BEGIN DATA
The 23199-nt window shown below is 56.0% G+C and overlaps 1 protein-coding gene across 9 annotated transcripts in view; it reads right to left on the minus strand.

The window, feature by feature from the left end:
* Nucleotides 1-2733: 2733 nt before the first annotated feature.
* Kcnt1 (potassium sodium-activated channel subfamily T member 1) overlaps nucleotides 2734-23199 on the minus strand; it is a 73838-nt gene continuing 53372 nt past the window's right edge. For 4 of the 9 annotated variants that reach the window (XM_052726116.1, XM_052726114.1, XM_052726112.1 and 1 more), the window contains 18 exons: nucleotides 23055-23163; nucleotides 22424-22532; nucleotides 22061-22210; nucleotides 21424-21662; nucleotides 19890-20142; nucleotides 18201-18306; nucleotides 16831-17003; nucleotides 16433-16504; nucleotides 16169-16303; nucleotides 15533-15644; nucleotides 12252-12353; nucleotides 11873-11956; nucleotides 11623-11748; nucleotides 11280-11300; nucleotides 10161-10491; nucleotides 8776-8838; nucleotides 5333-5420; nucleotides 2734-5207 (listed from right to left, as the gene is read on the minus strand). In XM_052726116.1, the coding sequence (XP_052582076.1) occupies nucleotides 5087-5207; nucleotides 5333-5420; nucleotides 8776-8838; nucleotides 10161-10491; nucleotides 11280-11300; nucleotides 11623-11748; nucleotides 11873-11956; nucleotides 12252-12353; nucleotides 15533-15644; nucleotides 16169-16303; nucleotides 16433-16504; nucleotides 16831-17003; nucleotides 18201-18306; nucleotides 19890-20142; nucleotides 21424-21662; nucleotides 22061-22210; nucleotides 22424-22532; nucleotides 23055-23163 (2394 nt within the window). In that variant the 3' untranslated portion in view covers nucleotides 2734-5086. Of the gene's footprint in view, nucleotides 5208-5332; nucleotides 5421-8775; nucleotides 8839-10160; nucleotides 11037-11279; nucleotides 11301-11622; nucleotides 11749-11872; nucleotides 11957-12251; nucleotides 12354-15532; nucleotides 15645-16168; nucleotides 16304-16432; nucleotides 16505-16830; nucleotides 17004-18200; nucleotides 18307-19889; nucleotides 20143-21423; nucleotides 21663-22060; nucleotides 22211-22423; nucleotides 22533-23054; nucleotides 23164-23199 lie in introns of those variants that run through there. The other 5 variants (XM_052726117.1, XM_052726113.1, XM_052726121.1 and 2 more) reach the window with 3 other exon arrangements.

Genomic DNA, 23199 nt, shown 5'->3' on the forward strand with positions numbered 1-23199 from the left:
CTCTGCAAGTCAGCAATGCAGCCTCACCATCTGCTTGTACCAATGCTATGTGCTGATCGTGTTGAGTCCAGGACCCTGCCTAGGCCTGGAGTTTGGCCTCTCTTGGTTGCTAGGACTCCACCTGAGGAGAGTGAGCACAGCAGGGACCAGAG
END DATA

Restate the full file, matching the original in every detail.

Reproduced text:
The 23199-nt window shown below is 56.0% G+C and overlaps 1 protein-coding gene across 9 annotated transcripts in view; it reads right to left on the minus strand.

The window, feature by feature from the left end:
* Nucleotides 1-2733: 2733 nt before the first annotated feature.
* Kcnt1 (potassium sodium-activated channel subfamily T member 1) overlaps nucleotides 2734-23199 on the minus strand; it is a 73838-nt gene continuing 53372 nt past the window's right edge. For 4 of the 9 annotated variants that reach the window (XM_052726116.1, XM_052726114.1, XM_052726112.1 and 1 more), the window contains 18 exons: nucleotides 23055-23163; nucleotides 22424-22532; nucleotides 22061-22210; nucleotides 21424-21662; nucleotides 19890-20142; nucleotides 18201-18306; nucleotides 16831-17003; nucleotides 16433-16504; nucleotides 16169-16303; nucleotides 15533-15644; nucleotides 12252-12353; nucleotides 11873-11956; nucleotides 11623-11748; nucleotides 11280-11300; nucleotides 10161-10491; nucleotides 8776-8838; nucleotides 5333-5420; nucleotides 2734-5207 (listed from right to left, as the gene is read on the minus strand). In XM_052726116.1, the coding sequence (XP_052582076.1) occupies nucleotides 5087-5207; nucleotides 5333-5420; nucleotides 8776-8838; nucleotides 10161-10491; nucleotides 11280-11300; nucleotides 11623-11748; nucleotides 11873-11956; nucleotides 12252-12353; nucleotides 15533-15644; nucleotides 16169-16303; nucleotides 16433-16504; nucleotides 16831-17003; nucleotides 18201-18306; nucleotides 19890-20142; nucleotides 21424-21662; nucleotides 22061-22210; nucleotides 22424-22532; nucleotides 23055-23163 (2394 nt within the window). In that variant the 3' untranslated portion in view covers nucleotides 2734-5086. Of the gene's footprint in view, nucleotides 5208-5332; nucleotides 5421-8775; nucleotides 8839-10160; nucleotides 11037-11279; nucleotides 11301-11622; nucleotides 11749-11872; nucleotides 11957-12251; nucleotides 12354-15532; nucleotides 15645-16168; nucleotides 16304-16432; nucleotides 16505-16830; nucleotides 17004-18200; nucleotides 18307-19889; nucleotides 20143-21423; nucleotides 21663-22060; nucleotides 22211-22423; nucleotides 22533-23054; nucleotides 23164-23199 lie in introns of those variants that run through there. The other 5 variants (XM_052726117.1, XM_052726113.1, XM_052726121.1 and 2 more) reach the window with 3 other exon arrangements.

Genomic DNA, 23199 nt, shown 5'->3' on the forward strand with positions numbered 1-23199 from the left:
CTCTGCAAGTCAGCAATGCAGCCTCACCATCTGCTTGTACCAATGCTATGTGCTGATCGTGTTGAGTCCAGGACCCTGCCTAGGCCTGGAGTTTGGCCTCTCTTGGTTGCTAGGACTCCACCTGAGGAGAGTGAGCACAGCAGGGACCAGAG